1: Tie treatment and recovery back into housing

“[I]f you don’t tie treatment and recovery to housing, the housing will never stick,” said Marbut. “We see that over and over and over. It never takes, it never works. People recycle and recidivize. It just doesn’t work. So first and foremost, we have to bring treatment and recovery back.”

Marbut is right. According to a study conducted by medical experts at Harvard, retention rates in Housing First programs drop dramatically after just one year. At 10 years, only 12% of rehoused individuals remained in housing.

Tying treatment and recovery requirements back into housing means dedicating funds toward treating severe mental illnesses and substance use disorder.

2: Reform the continuum of care network

Continuums of care (COC) are local administrators of homeless services over a specific city, county, metropolitan area, or state. Marbut explained to me that a problem with continuums of care is they are not presently accountable to their local jurisdictions. That needs to change. “They should always be chaired by a local elected official who’s accountable to the local citizens,” he explained.

In addition to being chaired by a local elected official, Marbut suggested six others that should make up every single continuum of care in the nation: the top county official, the sheriff, the highest populated city mayor, the foremost mental health authority, the police chief from the greatest populated city, and the head of the local workforce development.

3: Change the measurement of homelessness

Marbut is the founder of Haven for Hope in San Antonio, a program that lifts people out of homelessness through trauma-informed care, personalized treatment for mental illness and drug addiction, and other services like employment, education, and life-skills training. People are provided short-term housing in conjunction with services to improve their lives.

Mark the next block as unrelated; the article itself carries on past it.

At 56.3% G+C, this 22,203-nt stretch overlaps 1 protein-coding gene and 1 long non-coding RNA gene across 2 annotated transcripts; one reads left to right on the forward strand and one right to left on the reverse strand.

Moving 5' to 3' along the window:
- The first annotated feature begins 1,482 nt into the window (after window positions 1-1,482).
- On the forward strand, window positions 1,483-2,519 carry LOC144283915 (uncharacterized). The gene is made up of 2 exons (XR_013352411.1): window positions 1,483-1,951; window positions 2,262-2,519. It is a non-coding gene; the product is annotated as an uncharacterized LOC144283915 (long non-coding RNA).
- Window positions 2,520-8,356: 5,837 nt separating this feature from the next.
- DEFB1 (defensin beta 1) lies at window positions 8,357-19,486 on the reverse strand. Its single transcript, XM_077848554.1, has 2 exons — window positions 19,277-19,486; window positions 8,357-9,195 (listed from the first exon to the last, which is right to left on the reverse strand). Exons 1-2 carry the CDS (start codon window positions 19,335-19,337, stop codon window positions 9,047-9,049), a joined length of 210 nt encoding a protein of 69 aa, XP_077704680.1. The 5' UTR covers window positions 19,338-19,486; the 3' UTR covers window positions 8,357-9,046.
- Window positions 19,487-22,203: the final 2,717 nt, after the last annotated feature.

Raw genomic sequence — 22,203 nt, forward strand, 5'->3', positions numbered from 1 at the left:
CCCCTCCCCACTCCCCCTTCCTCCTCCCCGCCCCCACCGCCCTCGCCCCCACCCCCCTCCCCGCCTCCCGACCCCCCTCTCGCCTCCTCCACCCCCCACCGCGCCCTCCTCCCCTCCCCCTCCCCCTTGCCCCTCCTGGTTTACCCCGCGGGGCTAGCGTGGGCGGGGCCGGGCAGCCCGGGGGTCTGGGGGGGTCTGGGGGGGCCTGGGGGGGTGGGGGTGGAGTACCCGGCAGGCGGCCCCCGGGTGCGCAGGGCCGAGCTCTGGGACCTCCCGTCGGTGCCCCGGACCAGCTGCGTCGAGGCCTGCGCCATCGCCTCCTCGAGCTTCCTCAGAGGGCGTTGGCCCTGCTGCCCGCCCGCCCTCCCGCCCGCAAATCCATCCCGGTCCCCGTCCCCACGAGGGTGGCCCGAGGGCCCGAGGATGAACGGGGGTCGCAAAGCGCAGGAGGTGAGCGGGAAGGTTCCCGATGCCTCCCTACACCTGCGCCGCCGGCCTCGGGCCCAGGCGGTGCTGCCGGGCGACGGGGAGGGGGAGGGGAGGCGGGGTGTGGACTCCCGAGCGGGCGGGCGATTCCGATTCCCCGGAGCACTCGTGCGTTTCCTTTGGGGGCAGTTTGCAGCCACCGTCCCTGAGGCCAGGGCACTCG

But according to Marbut, those who live onsite and receive services from Haven for Hope are still counted among the “unsheltered homeless.” Why is that? Marbut explained to me that the federal government only measures a successful transition from homelessness into housing as someone who has a permanent supportive house or a voucher.

In the federal government’s eyes, if it’s not accomplished through Housing First, it’s not success. That needs to change.

What Can YOU Do?

What can ordinary citizens do, faced with the crisis on their own streets?

First, Marbut encourages people to contact their local elected officials and tell them they want change. Be vocal.

Second, local agencies are always in need of volunteers. And you don’t necessarily need special training in mental health services or drug addiction treatment to get involved. Well-known organizations like The Salvation Army, rescue missions, and food banks are great places to look for volunteering opportunities. But Marbut also mentioned lesser-known ones, such as Family Promise (a non-profit serving families experiencing homelessness across the country) and City Gate Network (a nationwide collection of faith-based homeless shelters and programs).

“There’s a place for everybody,” Marbut said. “And I get that until you get out of COVID, it’s sort of going to be a little hard. But as we’re slowly moving out of COVID, you’ve got everything from preparing meals to working in the food pantry to helping the food banks.”

Despite the bleak statistics, there is hope. In fact, it is precisely because of the bleak statistics that hope may exist. As people acknowledge what has failed, the pathway toward true solutions is wide open for exploration.